Hong Kong's local government says it has delayed its legislative election for a year because of a spike in coronavirus cases.
And it's a blow to opposition candidates who were going to ride a wave resentment against Beijing to at the polls.
Hong Kong’s leader Carrie Lam confirmed her decision on Friday after days of reports it may be coming.
The opposition had aimed to win a majority in the Legislative Council, where half the seats are directly elected with the other half filled mostly by pro-Beijing appointees.
The postponement of the vote also comes after 12 pro-democracy candidates were disqualified from running.
Among them, was prominent protester Joshua Wong. Speaking at a news conference he said his disqualification was "invalid and ridiculous":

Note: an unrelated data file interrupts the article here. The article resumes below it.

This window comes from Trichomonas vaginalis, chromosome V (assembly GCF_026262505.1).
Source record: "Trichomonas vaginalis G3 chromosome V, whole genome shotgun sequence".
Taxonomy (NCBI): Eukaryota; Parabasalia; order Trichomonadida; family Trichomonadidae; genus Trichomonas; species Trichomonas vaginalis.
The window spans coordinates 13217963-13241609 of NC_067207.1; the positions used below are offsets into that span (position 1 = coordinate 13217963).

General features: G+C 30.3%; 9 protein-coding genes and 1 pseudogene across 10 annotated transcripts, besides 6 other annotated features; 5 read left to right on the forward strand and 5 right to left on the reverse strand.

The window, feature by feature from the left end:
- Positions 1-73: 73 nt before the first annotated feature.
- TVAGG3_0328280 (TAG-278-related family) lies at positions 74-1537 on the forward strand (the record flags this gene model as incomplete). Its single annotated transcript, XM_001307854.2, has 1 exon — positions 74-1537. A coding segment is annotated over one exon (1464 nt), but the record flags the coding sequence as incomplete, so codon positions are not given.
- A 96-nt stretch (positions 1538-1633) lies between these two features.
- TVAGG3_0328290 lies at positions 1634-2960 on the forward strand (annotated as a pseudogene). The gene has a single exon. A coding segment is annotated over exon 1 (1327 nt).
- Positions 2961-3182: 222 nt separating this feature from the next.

"Even the government censored me out from (the) ballot, they can't censor my qualification to commit in the democracy movement in Hong Kong and that's the reason they can't kill us all. Even if they try to prosecute us, bar us to run for office and silence our voice, we wish to try our best, let our voice be heard around the world."
The government denies political censorship or suppression of the right to run for the legislate.
Lam, who is backed by the Chinese national government in Beijing, said she had to invoke an emergency law to make the postponement and no political considerations were involved in the decision.
She told reporters it was the most difficult decision she had made in seven months and that it was aimed at safeguarding people's health.
Hong Kong has reported more than 3,000 coronavirus cases since January -- far lower than in other major cities around the world.
But for the past 10 days, the number of new infections has been in the triple-digits.
Nevertheless, government critics are likely to question the justification for the postponement.